Today’s buzz surrounds the announcement that of Colin Powell becoming a Kleiner, Perkins, Caufield & Byers strategic limited partner.
So is there a story here beyond the preeminent venture firm connecting with preeminent leader? Is it that the blurring of lines of what a “partner” means in a VC firm, with the role of “strategic limited partner” wedged in between LP and GP? Is it that the venture business is “institutionalizing,” as Paul Kedrosky suggests? Are we returning to the days of celebrity VCs? Is this a story about branding? Can we really extrapolate an industry-wide trend from this one datapoint?
I disagree with the portion of the NYT article which says that the “the looming question is what the 68-year-old Mr. Powell, who served in the military for 35 years and rose to the rank of four-star general, can offer a venture capital firm that specializes in the financing of biotechnology start-ups and technology companies.” To me, the answer is indeed clear: unrivaled leadership experience and the ability to mentor CEOs, a vast and deep network of extremely influential people around the globe, and domain expertise in security. Many are criticizing the fit, but wouldn’t every VC firm want someone with the above characteristics involved with it?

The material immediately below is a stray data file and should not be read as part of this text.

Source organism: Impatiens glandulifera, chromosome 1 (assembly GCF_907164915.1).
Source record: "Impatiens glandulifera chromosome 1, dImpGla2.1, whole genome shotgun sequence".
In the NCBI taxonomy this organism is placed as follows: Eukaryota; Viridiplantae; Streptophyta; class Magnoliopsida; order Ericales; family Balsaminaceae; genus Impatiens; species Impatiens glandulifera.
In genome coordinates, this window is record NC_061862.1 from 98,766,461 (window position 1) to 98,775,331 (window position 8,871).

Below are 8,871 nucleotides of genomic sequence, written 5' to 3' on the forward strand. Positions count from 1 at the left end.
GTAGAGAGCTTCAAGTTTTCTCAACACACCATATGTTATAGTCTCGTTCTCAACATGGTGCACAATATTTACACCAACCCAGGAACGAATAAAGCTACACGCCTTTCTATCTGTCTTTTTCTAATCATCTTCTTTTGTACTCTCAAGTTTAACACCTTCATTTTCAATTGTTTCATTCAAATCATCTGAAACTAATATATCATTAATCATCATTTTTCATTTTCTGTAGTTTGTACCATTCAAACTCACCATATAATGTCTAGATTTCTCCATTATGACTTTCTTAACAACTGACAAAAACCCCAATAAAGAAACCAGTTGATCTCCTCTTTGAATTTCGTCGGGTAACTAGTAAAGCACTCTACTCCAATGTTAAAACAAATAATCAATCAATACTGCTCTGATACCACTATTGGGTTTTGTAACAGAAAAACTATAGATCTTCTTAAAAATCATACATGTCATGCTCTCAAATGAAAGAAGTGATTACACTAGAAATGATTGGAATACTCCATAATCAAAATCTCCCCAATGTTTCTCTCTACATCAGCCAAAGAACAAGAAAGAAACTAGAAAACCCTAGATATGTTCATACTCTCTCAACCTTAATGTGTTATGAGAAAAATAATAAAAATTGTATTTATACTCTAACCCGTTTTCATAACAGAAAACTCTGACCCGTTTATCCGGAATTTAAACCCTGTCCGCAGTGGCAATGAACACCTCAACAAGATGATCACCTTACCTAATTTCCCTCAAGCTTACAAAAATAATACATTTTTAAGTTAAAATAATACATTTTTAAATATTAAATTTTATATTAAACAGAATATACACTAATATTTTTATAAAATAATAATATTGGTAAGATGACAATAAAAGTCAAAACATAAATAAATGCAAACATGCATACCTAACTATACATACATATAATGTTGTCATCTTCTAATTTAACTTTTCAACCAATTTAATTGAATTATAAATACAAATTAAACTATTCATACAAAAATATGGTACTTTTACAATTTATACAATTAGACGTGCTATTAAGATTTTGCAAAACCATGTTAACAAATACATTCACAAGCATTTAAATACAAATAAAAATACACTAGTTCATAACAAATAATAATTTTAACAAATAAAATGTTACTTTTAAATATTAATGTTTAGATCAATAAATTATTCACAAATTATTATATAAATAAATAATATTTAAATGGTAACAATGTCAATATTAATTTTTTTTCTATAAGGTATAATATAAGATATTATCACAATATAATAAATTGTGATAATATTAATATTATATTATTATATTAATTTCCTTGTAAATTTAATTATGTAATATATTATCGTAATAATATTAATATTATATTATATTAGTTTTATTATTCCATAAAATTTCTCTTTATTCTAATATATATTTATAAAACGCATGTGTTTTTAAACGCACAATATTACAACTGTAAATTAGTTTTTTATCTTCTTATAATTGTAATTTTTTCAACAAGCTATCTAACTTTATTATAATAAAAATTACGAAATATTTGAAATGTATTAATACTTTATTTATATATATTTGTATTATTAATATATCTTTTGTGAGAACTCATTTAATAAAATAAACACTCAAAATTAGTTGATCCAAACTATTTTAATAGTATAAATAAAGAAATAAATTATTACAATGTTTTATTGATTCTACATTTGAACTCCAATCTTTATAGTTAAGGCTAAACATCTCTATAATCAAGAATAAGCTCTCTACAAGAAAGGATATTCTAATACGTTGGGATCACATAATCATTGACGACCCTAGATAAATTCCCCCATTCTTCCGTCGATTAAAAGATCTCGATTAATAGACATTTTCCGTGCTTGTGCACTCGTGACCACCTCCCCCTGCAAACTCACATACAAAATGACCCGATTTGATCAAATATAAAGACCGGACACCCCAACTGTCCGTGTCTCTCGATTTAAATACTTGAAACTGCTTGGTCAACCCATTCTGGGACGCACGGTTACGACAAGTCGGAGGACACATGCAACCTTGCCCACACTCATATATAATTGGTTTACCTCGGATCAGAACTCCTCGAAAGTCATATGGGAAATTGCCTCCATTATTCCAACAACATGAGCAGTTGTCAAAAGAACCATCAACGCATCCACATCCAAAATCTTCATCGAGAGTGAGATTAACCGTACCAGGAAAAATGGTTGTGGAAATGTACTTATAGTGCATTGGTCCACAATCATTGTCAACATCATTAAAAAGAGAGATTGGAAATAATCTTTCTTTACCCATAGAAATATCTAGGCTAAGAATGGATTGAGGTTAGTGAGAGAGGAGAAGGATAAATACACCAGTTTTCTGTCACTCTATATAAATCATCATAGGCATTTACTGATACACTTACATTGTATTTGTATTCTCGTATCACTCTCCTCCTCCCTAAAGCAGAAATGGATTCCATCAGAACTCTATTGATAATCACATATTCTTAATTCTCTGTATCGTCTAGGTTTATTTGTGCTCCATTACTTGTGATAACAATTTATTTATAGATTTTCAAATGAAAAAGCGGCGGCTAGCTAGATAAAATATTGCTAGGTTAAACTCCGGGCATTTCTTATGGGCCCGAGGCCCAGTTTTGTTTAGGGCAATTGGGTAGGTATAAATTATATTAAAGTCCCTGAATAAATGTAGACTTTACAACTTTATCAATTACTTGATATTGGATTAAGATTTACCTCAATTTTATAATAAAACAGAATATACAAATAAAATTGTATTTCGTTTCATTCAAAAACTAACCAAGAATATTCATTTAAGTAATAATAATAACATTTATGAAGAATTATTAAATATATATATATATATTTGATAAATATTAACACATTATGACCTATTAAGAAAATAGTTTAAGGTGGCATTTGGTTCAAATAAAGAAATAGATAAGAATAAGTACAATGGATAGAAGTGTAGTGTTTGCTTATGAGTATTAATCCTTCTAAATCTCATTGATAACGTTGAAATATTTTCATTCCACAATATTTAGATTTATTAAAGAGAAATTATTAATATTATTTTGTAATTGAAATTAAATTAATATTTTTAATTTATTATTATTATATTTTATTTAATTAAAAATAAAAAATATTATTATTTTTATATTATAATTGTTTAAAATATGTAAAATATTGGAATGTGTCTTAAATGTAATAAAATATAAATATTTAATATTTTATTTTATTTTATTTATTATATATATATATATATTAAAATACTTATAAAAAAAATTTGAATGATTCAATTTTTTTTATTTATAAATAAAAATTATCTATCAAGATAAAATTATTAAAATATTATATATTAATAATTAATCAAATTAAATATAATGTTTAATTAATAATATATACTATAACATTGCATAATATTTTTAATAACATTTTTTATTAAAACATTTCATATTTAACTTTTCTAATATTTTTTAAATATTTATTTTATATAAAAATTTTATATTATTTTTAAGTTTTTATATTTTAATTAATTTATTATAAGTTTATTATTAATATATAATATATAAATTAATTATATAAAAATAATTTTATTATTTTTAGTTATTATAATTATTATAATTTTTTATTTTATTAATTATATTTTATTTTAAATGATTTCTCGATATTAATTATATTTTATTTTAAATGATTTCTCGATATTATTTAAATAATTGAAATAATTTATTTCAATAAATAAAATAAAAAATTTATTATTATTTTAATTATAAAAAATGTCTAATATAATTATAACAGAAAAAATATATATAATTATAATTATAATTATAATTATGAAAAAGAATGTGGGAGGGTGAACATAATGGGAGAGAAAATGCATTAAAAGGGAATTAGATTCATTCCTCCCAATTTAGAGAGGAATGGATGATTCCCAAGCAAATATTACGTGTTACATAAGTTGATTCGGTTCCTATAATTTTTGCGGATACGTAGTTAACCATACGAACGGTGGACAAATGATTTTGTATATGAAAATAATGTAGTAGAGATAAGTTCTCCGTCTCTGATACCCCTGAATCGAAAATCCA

Rather, I see the real story here not in that Kleiner chose Powell or vis-versa, but rather that Powell chooses to become active in venture capital at all. Here is a four-star General and former U.S. Secretary of State. A man with seemingly limitless options (after all, he at one time was a likely contender for the Presidency) opts to spend his time helping to build start-up companies. Yes, there’s money in it – but there are plenty of other things that Powell could do to build wealth. The move doesn’t surprise me, but I believe that the deepest part of the story is why he would chose this (albeit part-time) route above everything else that is an option for him.